This Kerala panchayat won’t give marriage certificate unless you have a green wedding

In Kolayadu grama panchayat, in Kannur district, you will not get a marriage certificate if the wedding uses plastic items.
This Kerala panchayat won’t give marriage certificate unless you have a green wedding
This Kerala panchayat won’t give marriage certificate unless you have a green wedding
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If you live in the Kolayadu grama panchayat in Kerala's Kannur district, chances are that you run the risk of being refused your marriage certificate for breaking one single rule. What could land you in such a crisis, you ask? The answer is simple: coming in the way of the panchayat's efforts to reduce plastic waste. 

The Kolayadu grama panchayat, with a population of about 24,000 people, is in the process of implementing an initiative to cut down on non-biodegradable waste generated every day. 

Realising that one of the major sources of plastic waste is weddings, the panchayat has now made it mandatory for all marriage functions to follow a green protocol. And failure to abide by this protocol could means that one would be denied their marriage certificate.

The panchayat now insists on a document from a ward member attesting to the fact that the wedding was indeed free of plastic. 

The initiative that began in November last year is called Malinyamillatha Mangalyam (which loosely translates to 'a wedding without waste'). 

A model village

Speaking to TNM, Kolayadu panchayat president Suresh says that they brought out a notification in which a green protocol was made mandatory for weddings and other public functions.

The protocol says that plastic should not be used for any functions whatsoever. And if more than 100 people are attending the function, then prior permission should be taken from the panchayat to conduct the function.

"At one point, effective management of plastic waste was a major concern for our panchayat. When we started to think about means to tackle the issue, we realised that a majority of the plastic waste was being generated at weddings. People would just dump them on road sides, leading to birds and stray dogs feeding on them, which in turn lead to a foul smell in the neighbourhood," Suresh says. 

The protocol mandates that weddings should not use plastic to serve food or as decorations.

"Even chocolates cannot be distributed at the wedding, since it is wrapped in plastic. Ice cream and other desserts should not be served in disposable plates or cups," Suresh says.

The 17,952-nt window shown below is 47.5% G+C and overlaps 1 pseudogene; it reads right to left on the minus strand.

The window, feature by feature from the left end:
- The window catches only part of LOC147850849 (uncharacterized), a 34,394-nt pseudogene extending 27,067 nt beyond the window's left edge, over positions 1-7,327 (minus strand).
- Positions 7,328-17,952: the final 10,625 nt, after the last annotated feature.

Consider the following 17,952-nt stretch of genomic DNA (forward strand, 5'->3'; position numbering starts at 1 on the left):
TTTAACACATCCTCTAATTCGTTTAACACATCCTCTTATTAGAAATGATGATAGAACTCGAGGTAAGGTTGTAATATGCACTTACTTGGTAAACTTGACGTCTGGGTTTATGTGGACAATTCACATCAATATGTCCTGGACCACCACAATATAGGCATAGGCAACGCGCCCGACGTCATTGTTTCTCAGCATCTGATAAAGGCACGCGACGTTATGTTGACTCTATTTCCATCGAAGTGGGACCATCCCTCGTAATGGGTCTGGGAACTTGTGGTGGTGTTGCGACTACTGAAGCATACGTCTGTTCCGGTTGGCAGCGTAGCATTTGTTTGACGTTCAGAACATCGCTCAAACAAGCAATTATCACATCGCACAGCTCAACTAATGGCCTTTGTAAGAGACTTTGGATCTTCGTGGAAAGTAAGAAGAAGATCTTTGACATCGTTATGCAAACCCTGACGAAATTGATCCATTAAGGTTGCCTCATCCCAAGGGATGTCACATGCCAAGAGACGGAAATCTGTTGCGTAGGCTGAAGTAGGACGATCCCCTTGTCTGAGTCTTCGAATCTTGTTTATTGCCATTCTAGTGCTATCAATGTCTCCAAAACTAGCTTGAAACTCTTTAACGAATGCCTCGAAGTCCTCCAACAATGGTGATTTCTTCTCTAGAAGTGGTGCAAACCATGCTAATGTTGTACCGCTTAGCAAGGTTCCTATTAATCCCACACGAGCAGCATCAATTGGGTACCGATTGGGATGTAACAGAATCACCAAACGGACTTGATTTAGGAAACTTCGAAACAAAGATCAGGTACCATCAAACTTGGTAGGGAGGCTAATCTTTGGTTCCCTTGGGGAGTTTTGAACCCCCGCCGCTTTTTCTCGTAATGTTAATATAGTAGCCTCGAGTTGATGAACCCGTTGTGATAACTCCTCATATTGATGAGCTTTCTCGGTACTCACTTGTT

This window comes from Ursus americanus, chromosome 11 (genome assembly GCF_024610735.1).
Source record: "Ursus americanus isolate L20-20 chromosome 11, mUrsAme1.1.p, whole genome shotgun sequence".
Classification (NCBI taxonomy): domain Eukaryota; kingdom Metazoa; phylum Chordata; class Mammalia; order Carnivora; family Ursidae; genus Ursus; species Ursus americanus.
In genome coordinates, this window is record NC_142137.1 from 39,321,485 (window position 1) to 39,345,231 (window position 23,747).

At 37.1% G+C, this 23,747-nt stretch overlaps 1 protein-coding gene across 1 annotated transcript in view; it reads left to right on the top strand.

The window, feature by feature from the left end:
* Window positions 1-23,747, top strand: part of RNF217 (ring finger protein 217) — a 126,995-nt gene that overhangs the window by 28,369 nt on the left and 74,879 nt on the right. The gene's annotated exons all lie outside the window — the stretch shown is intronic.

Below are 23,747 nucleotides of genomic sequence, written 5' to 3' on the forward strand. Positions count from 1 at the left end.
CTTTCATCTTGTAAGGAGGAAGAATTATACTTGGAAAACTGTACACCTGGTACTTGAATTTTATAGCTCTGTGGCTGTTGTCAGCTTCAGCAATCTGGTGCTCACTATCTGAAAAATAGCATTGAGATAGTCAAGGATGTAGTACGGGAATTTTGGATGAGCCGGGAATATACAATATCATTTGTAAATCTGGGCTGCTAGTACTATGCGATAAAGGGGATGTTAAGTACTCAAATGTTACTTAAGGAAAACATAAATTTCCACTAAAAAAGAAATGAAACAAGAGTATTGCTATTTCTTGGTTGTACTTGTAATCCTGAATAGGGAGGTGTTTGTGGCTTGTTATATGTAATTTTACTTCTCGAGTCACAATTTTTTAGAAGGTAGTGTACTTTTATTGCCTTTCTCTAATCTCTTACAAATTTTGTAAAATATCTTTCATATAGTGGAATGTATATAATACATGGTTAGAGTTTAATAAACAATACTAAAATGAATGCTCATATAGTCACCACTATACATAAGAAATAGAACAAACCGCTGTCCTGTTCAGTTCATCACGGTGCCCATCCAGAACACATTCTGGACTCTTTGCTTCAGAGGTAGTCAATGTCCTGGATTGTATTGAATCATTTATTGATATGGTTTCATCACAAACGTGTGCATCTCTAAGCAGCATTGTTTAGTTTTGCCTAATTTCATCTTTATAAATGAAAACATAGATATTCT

According to the protocol, families need to inform the panchayat well ahead of the wedding. The families will then be briefed by panchayat and Kudumbashree officials on ways to cut down on plastic.

On the day of the wedding, the panchayat will put up a banner at the venue, announcing that the wedding is "green". 

Any family that fails to follow the protocol gets fined up to Rs 10,000. Only after the ward member personally certifies that the wedding was indeed conducted in regulation with the green protocol will the marriage certificate be issued. 

As an alternative to disposable plates and cups, steel and glass utensils are now being used. 

"We have made steel plates and glass utensils available at various centres in the panchayat (in clubs) so that the people can avail of them. In many places, the utensils are given free of cost, but in some areas that isn't possible," Suresh says. 

While Suresh proudly declares that most of the people in the panchayat have followed the protocol and that only a few people have defaulted so far, he admits that there was resistance from the public initially. 

While some did not feel the need to cut down on plastic, some others were apprehensive about having to clean all the steel/glass utensils used for the wedding function. 

"People turn to disposable plastic items because they are cheap, and can be used once and thrown off. There is no need to maintain it. So when we first told them to switch to glass or steel utensils, many families objected saying that they cannot clean the vessels after use," he says. 

However, when the panchayat offered to form a team that will take up the responsibility of cleaning the vessels after use, the families gave in. 

Other initiatives 

The Kolayadu panchayat has also started an initiative in which non-biodegradable electronic waste are collected from homes and given to recycling units. 

Households in all the 14 wards of the panchayat have been asked to segregate their glass/electronic waste and the panchayat collects them once a year.

Earlier this month, the panchayat has also rolled out another initiative to encourage people to plant more trees. In this initiative, the panchayat has made it mandatory for every new construction site to plant 5 trees. This is now the new criteria for obtaining construction permit from the panchayat. 

"They have to show us photographs of the trees in order to get the permit. Any construction will, on an average, take 2 years to complete. So once the project is completed, the panchayat has to issue a building number. For this, we will insist that the owners apprise us about the current state of the trees they planted at the beginning of the construction work," Suresh says.  

Officials believe that all these efforts will lead to the panchayat becoming a plastic-free zone in the years to come. 

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